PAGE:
I was a fan of the band The Police in high school—to be fair, I still am—and hungry for everything they’d made, including their solo work individually. I got Andy Summers’s experimental albums with Robert Fripp, I listened along with half the world to Sting’s solo debut, but Stewart Copeland was always my most compelling draw.
The Rhythmatist, released in 1985, was a kind of encapsulation of Stewart’s trek across Africa, visiting musicians and tribes from East to West, recording their music and composing songs as he went. I got the album on cassette (it was my preferred format just before I started collecting CDs exclusively) as soon as I knew about it. I loved just about all of it, and consumed it obsessively as I do everything I love. I hoped desperately to see the film that was attached to this weird, wonderful soundtrack, but it never came to Tucson theaters or video outlets, and I let go of the idea of ever seeing it. Until today.
The film was a strange avant garde film project, something he said he wanted to resemble a music album, with no clear plot or story that people would want to watch repeatedly in the way they listened to music. I chanced on an upload of the film to YouTube, and threw it on the living room TV immediately.
It’s a bit like Stewart himself: strange, goofy, intense, energetic. It’s full of infectious and odd low-bit percussive synth melodies layered over recorded African drums and voices as well as Ray Lema’s vocals and Stewart’s own drumming. He spends time with African residents, drumming with them, dancing with them, taking in ceremonies and rituals. It feels a little exploitative for me now, with Stewart feeding us interpretations of his experiences, and no Africans get to talk about their music or their lives. That could be my own sensitivity coming into play. But it’s a product of its time, and not a documentary proper.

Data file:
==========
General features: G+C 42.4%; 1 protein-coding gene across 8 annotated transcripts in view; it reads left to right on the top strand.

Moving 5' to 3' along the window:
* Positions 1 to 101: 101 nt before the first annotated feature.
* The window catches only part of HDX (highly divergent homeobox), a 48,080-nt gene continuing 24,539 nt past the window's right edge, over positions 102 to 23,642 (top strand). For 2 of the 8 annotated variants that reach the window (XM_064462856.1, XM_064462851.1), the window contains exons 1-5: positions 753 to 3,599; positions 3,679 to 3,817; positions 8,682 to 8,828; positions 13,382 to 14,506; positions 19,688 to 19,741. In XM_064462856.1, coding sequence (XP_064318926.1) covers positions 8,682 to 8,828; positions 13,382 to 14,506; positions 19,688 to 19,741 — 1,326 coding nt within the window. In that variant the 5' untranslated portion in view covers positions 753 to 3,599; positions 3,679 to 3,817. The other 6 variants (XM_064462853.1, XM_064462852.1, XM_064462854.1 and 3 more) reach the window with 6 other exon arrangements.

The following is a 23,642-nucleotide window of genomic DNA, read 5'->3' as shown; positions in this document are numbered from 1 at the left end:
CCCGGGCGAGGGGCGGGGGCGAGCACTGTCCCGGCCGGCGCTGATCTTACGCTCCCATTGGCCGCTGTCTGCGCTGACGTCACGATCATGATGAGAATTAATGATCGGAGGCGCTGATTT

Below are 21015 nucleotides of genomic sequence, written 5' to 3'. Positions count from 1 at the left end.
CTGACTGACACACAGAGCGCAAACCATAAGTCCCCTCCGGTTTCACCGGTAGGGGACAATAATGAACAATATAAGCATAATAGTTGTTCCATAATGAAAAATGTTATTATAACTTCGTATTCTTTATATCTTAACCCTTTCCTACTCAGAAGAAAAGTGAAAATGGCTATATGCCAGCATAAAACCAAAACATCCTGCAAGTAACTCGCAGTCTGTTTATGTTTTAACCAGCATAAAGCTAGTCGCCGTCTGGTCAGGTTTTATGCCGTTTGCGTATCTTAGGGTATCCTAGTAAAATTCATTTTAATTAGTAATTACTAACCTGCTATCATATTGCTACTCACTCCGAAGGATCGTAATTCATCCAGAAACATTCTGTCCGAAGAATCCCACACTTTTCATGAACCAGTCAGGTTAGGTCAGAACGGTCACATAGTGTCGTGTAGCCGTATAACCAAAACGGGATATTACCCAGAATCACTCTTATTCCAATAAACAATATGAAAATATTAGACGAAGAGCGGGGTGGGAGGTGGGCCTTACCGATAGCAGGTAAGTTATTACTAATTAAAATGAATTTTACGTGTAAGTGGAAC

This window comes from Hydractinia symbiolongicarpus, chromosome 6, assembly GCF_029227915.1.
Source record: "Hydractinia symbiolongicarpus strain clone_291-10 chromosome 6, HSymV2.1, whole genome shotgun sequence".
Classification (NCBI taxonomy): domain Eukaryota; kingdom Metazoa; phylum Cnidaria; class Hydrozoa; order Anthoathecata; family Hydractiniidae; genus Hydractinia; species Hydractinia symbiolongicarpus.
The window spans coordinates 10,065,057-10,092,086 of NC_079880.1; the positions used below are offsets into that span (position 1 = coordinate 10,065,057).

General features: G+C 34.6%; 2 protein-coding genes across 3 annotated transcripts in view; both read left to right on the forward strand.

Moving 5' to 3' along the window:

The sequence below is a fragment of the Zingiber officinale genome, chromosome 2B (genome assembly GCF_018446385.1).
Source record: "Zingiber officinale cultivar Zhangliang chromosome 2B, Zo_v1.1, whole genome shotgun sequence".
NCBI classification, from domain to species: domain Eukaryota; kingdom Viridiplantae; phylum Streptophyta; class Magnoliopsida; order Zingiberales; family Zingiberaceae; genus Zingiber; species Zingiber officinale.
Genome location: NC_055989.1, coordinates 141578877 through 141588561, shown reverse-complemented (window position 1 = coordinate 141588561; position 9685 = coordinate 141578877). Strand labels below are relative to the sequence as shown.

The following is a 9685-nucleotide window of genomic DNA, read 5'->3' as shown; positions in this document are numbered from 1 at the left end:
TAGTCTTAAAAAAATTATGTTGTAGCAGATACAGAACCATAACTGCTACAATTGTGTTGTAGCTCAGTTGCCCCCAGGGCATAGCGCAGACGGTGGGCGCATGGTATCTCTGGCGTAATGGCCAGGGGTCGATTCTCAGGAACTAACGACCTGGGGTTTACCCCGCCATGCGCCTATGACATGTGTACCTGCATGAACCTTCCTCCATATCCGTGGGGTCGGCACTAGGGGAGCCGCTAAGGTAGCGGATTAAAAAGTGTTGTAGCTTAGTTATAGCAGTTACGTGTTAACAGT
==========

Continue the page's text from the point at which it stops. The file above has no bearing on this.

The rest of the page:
There’s another video of Stewart being interviewed about the film and music, which is also worth a look if you’re at all into either or both.
The above video is pretty much a wine commercial, if you remove the voice over. That captured the imaginations of many a fan and potential convert. The latter because so many of us imagined a TV series consisting solely of Patrick Stewart walking through his vineyards, looking thoughtful, tending to the watering drones, and contemplatively bottling and boxing his wares. Maybe once in a while someone shows up for a short conversation or a dinner.
The upcoming Star Trek series probably won’t be as languid as all that, but I think it speaks to the frantic nature of both media and internet communications that such a restful, unadorned concept seems intensely appealing.
I keep thinking there are lessons to be learned in the opposite direction of any trend. Like, what can we do to bring more calmness into the world in the face of so much that seems metaphorically—or actually—on fire?
Miles is an often overlooked part of the striking design of many Blue Note jazz albums, having designed hundreds of them during his time with the label.